The BBC is involved in some major innovation for audio-visual content management that looks far beyond the needs of only a mainstream broadcaster.
Tom Coates writes a detailed post describing the BBC’s Annotatable Audio Project, an experimental internal-BBC-only project designed to allow you to collectively describe, segment and annotate audio in a Wikipedia-style fashion. He says: “I consider it one of the most exciting projects I’ve ever worked on, and BBC Radio & Music Interactive one of the only places in the world where I would have been able to have done so.”
It’s not hard to see where this research is coming from. There is so much audio (and video) content out there now that finding what you specifically want, never mind being able to describe and tag that content, is rapidly becoming one of the major difficulties for anyone who listens to audio, whether that’s mainstream media broadcast recordings or podcasts. As for adding and sharing your own annotations to your favourite content, that’s not yet a practical reality:
[…] How on earth are people expected to navigate all of this content? How are they supposed to find the specific bit of audio or video that they’re looking for? And how are they supposed to discover new programmes or podcasts? And it gets more complicated than that – what if what you’re not looking for is a complete coherent half-hour programme, but a selection of pertinent clips – features on breaking news stories, elements in magazine programmes, particular performances from music shows?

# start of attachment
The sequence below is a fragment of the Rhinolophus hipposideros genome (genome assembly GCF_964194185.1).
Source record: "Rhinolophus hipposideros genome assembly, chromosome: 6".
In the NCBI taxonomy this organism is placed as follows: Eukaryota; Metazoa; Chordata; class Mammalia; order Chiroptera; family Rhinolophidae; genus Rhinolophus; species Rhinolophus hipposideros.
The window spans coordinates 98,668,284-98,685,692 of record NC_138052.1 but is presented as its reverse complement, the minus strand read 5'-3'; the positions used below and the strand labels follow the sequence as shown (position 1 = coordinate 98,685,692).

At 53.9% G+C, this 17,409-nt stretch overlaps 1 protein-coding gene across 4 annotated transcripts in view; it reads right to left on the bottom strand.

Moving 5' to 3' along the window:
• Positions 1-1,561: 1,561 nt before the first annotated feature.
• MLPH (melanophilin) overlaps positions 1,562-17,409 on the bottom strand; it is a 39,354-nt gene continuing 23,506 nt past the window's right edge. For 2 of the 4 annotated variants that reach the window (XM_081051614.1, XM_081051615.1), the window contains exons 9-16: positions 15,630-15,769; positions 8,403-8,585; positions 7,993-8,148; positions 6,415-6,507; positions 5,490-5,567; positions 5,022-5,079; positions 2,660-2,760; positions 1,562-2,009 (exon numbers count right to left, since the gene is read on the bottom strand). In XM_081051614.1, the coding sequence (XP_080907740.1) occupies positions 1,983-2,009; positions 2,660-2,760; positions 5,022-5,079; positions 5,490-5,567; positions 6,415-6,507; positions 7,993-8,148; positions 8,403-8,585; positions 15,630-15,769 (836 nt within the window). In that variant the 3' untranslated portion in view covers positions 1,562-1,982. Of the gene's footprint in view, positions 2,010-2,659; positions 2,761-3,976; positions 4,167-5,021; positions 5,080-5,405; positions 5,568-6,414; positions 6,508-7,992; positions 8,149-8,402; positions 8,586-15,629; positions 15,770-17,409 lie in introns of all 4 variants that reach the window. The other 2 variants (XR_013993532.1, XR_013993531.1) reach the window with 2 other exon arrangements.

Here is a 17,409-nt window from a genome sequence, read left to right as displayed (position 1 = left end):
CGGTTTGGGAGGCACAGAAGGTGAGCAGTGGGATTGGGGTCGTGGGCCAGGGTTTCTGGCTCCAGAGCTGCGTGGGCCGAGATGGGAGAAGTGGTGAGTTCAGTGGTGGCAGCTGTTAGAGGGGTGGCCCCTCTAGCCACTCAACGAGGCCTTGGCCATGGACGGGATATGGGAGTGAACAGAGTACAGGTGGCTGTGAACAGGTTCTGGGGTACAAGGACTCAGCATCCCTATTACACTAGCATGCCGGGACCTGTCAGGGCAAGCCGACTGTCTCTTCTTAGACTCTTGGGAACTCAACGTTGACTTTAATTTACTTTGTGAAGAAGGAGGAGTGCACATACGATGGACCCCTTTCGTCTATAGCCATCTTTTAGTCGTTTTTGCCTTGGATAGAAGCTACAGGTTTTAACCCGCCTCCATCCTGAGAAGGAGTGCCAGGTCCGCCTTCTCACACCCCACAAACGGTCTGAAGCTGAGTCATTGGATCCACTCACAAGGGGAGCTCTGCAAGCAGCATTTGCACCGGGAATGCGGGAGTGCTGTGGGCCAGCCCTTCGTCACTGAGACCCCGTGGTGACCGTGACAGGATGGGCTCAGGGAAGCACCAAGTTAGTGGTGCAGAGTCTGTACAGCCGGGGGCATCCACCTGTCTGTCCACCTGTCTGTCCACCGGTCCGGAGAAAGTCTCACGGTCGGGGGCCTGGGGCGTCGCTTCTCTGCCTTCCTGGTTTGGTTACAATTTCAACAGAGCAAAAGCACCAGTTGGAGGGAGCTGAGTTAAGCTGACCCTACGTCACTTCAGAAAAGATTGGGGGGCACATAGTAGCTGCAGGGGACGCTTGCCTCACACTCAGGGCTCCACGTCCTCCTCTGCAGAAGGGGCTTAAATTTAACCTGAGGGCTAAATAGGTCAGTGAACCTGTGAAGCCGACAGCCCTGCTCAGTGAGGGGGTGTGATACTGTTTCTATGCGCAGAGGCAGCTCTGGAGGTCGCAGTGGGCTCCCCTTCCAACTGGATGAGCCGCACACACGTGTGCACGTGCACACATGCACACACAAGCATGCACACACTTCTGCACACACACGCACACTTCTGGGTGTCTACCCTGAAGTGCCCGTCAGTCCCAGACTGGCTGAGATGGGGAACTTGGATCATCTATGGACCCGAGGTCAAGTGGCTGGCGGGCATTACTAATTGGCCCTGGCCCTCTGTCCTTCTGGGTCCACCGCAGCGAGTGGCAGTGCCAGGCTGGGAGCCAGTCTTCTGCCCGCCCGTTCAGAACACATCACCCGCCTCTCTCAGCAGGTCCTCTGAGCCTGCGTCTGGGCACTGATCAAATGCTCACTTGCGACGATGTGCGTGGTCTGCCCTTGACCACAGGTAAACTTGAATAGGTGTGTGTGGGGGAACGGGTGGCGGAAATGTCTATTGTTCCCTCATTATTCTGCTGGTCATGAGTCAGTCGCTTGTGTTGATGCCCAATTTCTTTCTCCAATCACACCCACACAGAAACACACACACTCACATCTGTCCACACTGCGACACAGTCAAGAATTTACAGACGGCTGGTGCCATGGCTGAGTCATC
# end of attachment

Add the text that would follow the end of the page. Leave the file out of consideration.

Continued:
In the end, the first stage in making any of these processes possible is based on the availability of information about the audio or video asset in question – metadata – at as granular a level as possible. And not only about that asset, but also about its relationship to other assets and services and other information streams that give individuals the ability to explore and investigate and assess the media they’ve uncovered.
What I find extremely interesting about this BBC project is that, while it’s mostly focused on annotatable audio for BBC programming, it looks beyond that and into user-created annotation and metadata that would let you add your own tags and descriptions to content that you and others can use, and you would also be able to edit and add tags and descriptions to content other people have created.
Indeed, just like the Wikipedia concept.
Read Tom’s post for clear and understandable explanations of the project and the real potential for what the project would enable. Includes some great screenshots. And take a look at two screencasts he’s done that show the embryonic ideas in action, in how you would edit content information and playing content.
Innovation to pay close attention to.
(Via Geek News Central.)
From Tom’s post, it’s very clear indeed that he has been a major asset to the BBC with a project like this. The BBC has now lost that asset – Tom has left for a new role at Yahoo.